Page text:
Surrounded by so much literature that is new, I confess that my own recent reading has included a novel more than half a century old, Wilfrid Sheed’sOffice Politics. I had never read Sheed before—the name conjures up instead his famous parents Frank and Maisie—but it was recommended to me the week I started working at America this past July by an unimpeachable source: Michael Leach, the famous “dean of Catholic publishing.” In this case, he had his tongue firmly embedded in cheek. I was barely a page into Office Politics before I realized the plot centers on a somewhat shabby Manhattan magazine with a low circulation and high literary pretensions.
Laugh it up, fuzzball, I thought, but kept reading, and was charmed by Sheed’s gracious prose and gentle-but-acid characterizations of the editors and writers of The Outsider. Sheed’s literary reputation never reached great heights, and Martin Amis once called him “a capable middleweight.” But I found Office Politics reminiscent of the finest comic satires of Amis’s own father, Kingsley, author of the incomparable Lucky Jim and Take a Girl Like You. Time and the marketplace are crueler judges, however, and Sheed’s novels are now out of print.
The Italians have an expression for this, “Si stava meglio quando si stava peggio,” “Things were better when they were worse.”
This discovery caused me to lapse momentarily into the hermeneutic I usually most despise: declinism, the notion that we are slowly slipping into total degeneracy, one emoji and one shade of grey at a time. The Italians have an expression for this, “Si stava meglio quando si stava peggio,” “Things were better when they were worse.” And it is true that even as the quantity of published books has soared (over a million a year in the United States, up from 400,000 annually a decade ago), there seem few diamonds in that rough.
What does one make of the extraordinary literary output of our age, or the fact that some of it is so wonderfully crafted and so much is pap? I found an intriguing answer in the writings of Phyllis Tickle, another publishing legend, who died in 2015 (Jon M. Sweeney’s official biography of her will be out in February 2018.) In her 2008 book The Great Emergence, Tickle borrowed from the Anglican bishop Mark Dyer the notion that “about every 500 years the church feels compelled to hold a giant rummage sale.”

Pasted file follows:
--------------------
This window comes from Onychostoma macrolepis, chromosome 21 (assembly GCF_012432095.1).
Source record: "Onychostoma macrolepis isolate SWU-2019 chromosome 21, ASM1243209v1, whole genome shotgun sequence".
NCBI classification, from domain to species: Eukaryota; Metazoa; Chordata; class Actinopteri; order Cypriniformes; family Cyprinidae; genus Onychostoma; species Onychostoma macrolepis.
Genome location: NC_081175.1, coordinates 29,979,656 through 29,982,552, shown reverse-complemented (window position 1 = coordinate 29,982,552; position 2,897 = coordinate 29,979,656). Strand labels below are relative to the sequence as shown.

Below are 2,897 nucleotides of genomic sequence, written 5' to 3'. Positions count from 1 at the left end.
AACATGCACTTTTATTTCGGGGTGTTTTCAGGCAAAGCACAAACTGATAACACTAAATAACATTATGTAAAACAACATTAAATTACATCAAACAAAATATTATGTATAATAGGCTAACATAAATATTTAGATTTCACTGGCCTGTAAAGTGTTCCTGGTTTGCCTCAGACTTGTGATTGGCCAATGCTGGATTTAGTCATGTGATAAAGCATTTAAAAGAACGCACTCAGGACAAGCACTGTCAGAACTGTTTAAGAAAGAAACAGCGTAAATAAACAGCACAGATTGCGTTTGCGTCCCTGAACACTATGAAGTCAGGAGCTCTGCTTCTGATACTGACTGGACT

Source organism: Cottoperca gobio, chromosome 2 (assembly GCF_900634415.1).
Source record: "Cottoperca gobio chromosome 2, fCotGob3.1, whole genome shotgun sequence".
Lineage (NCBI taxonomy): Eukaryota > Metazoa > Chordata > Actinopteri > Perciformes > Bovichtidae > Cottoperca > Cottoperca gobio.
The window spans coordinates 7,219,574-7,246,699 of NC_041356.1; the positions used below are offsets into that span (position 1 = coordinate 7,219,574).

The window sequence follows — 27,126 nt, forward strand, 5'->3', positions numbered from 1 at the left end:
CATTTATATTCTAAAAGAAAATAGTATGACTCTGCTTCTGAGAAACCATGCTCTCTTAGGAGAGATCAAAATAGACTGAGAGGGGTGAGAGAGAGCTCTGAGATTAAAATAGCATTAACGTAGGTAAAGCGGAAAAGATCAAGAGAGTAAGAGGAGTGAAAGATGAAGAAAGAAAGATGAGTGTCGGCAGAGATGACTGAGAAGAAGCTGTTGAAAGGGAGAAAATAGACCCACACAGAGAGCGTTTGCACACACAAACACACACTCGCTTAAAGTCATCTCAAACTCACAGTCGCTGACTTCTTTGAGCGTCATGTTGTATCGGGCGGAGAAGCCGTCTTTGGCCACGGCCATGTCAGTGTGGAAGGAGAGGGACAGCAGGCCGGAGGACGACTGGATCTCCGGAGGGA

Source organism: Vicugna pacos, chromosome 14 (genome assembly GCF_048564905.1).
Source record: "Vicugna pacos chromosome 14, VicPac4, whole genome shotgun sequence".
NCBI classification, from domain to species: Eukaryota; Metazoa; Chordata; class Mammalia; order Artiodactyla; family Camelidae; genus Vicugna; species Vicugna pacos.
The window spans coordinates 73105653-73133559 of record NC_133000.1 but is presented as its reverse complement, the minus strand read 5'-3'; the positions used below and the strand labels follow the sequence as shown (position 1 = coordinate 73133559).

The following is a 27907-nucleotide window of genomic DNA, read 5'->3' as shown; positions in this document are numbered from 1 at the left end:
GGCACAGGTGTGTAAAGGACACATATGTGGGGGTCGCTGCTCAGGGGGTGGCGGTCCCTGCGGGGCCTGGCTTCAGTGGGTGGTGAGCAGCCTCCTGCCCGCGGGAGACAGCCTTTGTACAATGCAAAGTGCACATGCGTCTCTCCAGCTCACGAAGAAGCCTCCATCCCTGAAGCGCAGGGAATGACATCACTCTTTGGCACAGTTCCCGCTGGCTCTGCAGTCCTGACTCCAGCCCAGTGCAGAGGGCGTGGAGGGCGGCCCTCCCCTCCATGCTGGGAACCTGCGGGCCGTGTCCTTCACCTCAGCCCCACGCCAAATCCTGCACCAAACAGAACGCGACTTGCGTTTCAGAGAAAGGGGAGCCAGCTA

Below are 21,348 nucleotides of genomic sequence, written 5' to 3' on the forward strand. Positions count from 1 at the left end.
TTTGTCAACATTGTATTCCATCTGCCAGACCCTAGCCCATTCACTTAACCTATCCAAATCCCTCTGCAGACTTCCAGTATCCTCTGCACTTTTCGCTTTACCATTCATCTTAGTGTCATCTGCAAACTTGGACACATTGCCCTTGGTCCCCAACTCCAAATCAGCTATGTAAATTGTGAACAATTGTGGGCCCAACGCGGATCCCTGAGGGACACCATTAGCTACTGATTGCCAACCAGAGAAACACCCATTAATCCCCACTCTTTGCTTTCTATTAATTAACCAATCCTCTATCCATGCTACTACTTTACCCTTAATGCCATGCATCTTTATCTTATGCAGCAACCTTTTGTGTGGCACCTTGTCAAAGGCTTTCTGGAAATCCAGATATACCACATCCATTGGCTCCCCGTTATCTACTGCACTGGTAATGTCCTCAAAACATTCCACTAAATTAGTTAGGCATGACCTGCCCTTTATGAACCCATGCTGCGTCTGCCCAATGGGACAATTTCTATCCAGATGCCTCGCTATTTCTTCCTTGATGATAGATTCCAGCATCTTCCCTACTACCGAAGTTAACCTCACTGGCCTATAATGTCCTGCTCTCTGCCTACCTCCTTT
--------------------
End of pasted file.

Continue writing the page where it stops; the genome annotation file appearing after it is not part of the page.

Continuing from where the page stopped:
She did not mean the church was full of garbage, only that it needed to sift through its treasure and decide what was important. The first such sale was perhaps the fall of the Roman Empire; the second Tickle dated to the Great Schism of 1054; the third was undoubtedly the Reformation and Counter-Reformation; and now we are in the fourth.
Tickle’s metaphor works for literary culture as a whole, and this time the rummage sale is global instead of just for the neighbors of the Mediterranean basin. It has been going on since 1950, at least, though certainly the digital revolution and the rise of social media have magnified its scale. Every product of the age is out on the lawn and labeled, and the bargain hunters and treasure seekers are a-hunting.
Every product of the age is out on the lawn and labeled, and the bargain hunters and treasure seekers are a-hunting.
With this issue we hope to provide the reader with glimpses of the treasures, as well as an appreciation of some of the finest literary works to be found in any search. It is, of course, a painfully short and narrow view, but 64 pages is a lot for the mailman to carry already.
A final note: While I was happy to write the introduction to this literary review, I admit that in truth it is the harvest of a season of diligent toil by others here at America. As the “new guy,” I was allowed a deplorable number of moments to stand around looking puzzled while others did the work. This issue is the result of the labor first and foremost of Raymond A. Schroth, S.J., editor emeritus of America.